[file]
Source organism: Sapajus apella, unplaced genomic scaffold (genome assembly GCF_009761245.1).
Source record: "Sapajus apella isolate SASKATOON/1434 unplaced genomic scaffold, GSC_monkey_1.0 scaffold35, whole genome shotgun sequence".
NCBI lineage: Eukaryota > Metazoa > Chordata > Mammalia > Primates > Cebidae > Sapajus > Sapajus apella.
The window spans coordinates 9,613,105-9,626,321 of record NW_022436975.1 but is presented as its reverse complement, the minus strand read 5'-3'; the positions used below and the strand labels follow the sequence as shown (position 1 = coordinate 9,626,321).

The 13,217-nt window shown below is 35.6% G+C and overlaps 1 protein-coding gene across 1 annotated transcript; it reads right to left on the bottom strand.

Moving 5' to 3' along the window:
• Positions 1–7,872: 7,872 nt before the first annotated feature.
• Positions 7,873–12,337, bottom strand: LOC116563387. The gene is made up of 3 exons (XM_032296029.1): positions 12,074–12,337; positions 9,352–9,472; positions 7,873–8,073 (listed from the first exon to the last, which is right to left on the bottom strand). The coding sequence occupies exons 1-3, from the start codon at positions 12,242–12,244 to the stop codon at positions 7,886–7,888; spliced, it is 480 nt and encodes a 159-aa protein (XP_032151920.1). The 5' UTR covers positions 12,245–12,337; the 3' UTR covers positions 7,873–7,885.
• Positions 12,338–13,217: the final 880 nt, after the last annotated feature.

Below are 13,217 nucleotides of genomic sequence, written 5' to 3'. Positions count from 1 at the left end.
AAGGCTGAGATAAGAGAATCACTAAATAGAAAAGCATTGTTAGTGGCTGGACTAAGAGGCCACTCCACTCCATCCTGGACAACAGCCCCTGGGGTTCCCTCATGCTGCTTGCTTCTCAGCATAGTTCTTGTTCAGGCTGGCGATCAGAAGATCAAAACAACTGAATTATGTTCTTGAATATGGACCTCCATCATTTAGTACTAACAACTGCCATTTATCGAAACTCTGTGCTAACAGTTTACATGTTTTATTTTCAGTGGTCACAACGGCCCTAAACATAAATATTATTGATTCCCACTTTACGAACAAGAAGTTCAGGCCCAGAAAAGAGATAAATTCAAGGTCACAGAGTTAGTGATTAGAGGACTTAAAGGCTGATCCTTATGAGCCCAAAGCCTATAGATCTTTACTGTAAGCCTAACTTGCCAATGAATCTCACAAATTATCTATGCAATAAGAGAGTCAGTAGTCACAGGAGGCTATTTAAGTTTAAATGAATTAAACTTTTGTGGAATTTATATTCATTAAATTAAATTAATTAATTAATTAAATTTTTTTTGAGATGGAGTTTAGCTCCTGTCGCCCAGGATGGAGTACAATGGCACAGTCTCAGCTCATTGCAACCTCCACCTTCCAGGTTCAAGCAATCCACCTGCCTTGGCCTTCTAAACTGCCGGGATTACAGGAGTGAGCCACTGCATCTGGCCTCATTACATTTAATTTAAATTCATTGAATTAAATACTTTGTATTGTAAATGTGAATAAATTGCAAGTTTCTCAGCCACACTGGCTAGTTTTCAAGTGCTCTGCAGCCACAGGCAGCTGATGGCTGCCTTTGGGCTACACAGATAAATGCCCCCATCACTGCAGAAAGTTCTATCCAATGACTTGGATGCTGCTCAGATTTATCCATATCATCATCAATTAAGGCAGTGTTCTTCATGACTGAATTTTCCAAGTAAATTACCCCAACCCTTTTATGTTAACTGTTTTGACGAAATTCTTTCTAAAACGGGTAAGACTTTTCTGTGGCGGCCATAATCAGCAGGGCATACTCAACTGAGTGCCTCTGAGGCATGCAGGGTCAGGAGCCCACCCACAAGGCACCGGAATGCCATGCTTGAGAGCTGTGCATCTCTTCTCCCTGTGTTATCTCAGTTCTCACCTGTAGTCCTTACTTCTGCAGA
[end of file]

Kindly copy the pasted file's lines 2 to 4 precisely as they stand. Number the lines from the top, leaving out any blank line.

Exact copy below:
Source record: "Sapajus apella isolate SASKATOON/1434 unplaced genomic scaffold, GSC_monkey_1.0 scaffold35, whole genome shotgun sequence".
NCBI lineage: Eukaryota > Metazoa > Chordata > Mammalia > Primates > Cebidae > Sapajus > Sapajus apella.
The window spans coordinates 9,613,105-9,626,321 of record NW_022436975.1 but is presented as its reverse complement, the minus strand read 5'-3'; the positions used below and the strand labels follow the sequence as shown (position 1 = coordinate 9,626,321).